The Perks of Being a Wallflower: A Review

I’d seen the movie once before, thought it was pretty good, so I knew I’d like the book. About a year had passed by the time I got around to reading it, so it still felt like a new experience. Though the book was written entirely in letter form, the movie did a fantastic job of translating the tone, and the casting was perfect, but this isn’t a movie review; this is a book review, and with that I shall begin.

The book was so fantastic that I almost believe that God prevented my professor’s slides from working so that I would have time to finish the last ten pages.

It goes something like this.

This kid by the name of Charlie writes these letters, but he never reveals to whom they are addressed. In these letters, he tells the story of his freshman year of high school and the psychological issues with which he struggles. His two friends, Sam and Patrick, along with a teacher, Bill, support him throughout the year and bring him to realize his true potential.

The book’s title, The Perks of Being A Wallflower, is both serious and facetious all in one, but for you to understand how this can be true, I must first explain what it means to be a wallflower.

A wallflower is someone on whom life is lived. You don’t make things happen to you, you let them.

Charlie unconsciously adopted this lifestyle as he grew up. Problems with his aunt elevated this behavior and traumatized him till he was no longer able to function.

At which point he got help, first in the form of psychologists, then friends, and then both. Though his time in the hospital allowed him to recuperate, it was Sam’s message that really prompted his maturation.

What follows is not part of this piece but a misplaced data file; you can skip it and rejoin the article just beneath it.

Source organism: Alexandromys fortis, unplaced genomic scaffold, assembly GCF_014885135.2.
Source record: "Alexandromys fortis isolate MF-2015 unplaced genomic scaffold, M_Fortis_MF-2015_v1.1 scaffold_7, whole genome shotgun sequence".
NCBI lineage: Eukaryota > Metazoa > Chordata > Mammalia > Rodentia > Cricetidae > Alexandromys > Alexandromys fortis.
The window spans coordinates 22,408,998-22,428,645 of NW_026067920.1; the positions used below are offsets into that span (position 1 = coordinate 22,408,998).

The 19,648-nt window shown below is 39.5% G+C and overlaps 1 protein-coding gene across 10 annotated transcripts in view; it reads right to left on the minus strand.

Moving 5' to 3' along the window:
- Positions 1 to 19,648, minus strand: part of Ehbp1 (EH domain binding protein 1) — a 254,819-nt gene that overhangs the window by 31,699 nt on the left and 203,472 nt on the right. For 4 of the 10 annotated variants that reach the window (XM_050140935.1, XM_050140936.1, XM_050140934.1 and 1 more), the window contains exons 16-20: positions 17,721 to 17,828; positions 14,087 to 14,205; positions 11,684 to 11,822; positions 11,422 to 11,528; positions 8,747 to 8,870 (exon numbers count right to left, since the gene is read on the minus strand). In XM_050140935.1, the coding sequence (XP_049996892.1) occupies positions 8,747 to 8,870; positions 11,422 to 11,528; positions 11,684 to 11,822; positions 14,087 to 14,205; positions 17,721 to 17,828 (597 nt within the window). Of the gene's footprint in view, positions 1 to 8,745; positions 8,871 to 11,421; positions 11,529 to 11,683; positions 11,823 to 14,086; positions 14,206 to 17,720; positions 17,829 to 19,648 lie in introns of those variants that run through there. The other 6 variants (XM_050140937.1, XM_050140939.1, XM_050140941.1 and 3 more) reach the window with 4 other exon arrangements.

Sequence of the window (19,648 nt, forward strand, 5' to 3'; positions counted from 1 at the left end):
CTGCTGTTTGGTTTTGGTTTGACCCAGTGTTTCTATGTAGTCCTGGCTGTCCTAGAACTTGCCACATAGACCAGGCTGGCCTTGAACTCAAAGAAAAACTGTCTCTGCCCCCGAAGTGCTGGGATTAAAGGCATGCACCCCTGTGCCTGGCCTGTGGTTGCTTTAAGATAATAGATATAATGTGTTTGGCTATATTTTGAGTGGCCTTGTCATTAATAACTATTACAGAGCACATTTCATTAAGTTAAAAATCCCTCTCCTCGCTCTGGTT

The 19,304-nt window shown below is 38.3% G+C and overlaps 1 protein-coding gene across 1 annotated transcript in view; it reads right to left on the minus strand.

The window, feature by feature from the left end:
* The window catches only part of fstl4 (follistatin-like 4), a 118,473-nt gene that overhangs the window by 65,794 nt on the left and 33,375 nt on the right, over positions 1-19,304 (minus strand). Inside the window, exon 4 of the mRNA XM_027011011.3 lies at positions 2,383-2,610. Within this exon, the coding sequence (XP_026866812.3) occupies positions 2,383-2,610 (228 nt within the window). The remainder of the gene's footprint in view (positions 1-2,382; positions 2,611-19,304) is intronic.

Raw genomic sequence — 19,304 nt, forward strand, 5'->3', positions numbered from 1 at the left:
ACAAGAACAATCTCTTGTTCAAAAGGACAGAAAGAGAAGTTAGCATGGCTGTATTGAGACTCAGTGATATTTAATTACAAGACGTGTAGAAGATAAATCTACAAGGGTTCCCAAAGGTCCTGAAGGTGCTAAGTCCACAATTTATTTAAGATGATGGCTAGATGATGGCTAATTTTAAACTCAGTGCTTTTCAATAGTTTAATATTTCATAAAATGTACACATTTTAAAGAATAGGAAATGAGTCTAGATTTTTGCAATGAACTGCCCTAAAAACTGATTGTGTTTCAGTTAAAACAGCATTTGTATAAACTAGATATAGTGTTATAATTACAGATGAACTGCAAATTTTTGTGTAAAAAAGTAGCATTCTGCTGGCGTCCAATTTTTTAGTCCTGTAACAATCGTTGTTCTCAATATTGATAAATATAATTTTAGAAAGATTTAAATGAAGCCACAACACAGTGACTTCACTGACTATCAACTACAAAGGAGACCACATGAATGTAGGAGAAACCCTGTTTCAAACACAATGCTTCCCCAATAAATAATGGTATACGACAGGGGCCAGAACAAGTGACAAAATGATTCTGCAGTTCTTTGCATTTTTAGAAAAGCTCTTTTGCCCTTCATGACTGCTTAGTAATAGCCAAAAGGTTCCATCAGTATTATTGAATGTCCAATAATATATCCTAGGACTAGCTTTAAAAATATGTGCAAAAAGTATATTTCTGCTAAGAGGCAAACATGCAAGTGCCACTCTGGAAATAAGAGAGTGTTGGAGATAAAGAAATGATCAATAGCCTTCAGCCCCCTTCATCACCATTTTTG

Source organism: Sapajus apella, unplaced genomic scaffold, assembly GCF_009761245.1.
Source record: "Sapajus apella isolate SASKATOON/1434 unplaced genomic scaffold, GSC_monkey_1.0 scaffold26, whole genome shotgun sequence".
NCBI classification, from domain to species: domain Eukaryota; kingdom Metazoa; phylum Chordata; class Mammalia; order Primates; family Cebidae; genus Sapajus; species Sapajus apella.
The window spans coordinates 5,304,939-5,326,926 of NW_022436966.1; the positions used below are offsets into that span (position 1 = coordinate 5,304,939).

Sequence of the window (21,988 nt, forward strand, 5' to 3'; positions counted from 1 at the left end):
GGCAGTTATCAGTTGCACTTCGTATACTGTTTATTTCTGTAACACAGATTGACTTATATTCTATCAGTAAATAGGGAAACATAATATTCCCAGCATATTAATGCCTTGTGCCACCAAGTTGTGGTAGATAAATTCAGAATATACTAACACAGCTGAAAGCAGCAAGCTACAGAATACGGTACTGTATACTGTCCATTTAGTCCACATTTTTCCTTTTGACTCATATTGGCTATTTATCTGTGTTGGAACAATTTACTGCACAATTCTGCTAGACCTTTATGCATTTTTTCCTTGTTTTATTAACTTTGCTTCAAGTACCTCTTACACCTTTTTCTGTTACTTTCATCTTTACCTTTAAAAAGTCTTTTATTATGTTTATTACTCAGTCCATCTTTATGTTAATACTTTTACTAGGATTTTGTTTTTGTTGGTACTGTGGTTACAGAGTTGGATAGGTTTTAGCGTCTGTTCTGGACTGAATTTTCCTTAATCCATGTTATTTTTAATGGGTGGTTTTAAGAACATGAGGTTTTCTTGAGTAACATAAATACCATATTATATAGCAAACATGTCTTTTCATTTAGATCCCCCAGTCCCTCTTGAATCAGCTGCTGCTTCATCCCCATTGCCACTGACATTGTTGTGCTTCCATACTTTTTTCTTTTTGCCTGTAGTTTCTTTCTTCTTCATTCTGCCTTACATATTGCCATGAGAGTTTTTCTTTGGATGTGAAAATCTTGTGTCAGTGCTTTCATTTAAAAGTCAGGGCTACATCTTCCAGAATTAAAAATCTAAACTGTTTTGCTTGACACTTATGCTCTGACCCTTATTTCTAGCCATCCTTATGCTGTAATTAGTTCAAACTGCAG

She told him that he was passive, and that if he wanted to fully experience life, he needed to be active. But she not only told him, she showed him. She showed him by running through the grass at the golf course, by standing up in the truck, feeling the wind on her face as she went through the tunnel. Ultimately, by being infinite.

It’s like he hears it, over and over Charlie hears what she is saying, and he tastes the truth here and there, but he doesn’t understand it until the very end.

And then, in the back of a truck, he learns what it is to live.

To live doesn’t mean doing everything he does in the book: going to parties, getting high or drunk, being with some girl, going to the Rocky Horror Picture show, or being there for your friends, as he believes he is; his friends’ activities aren’t what will fill his life.

Instead, what matters is taking the opportunities presented to you and running with them, not holding back simply because it’s easier. Sam’s message is a message that sparks war within each of us, even if it’s not to the degree that Charlie experiences.

Overall, Perks of Being A Wallflower is a wonderful book that uses a teenager’s issues to expose our own, and it teaches us, without us knowing it, how we should fix it:

Participate.

And it leaves us with one last question:

Are you a wallflower?

(P.S. this book is not advised for young readers)

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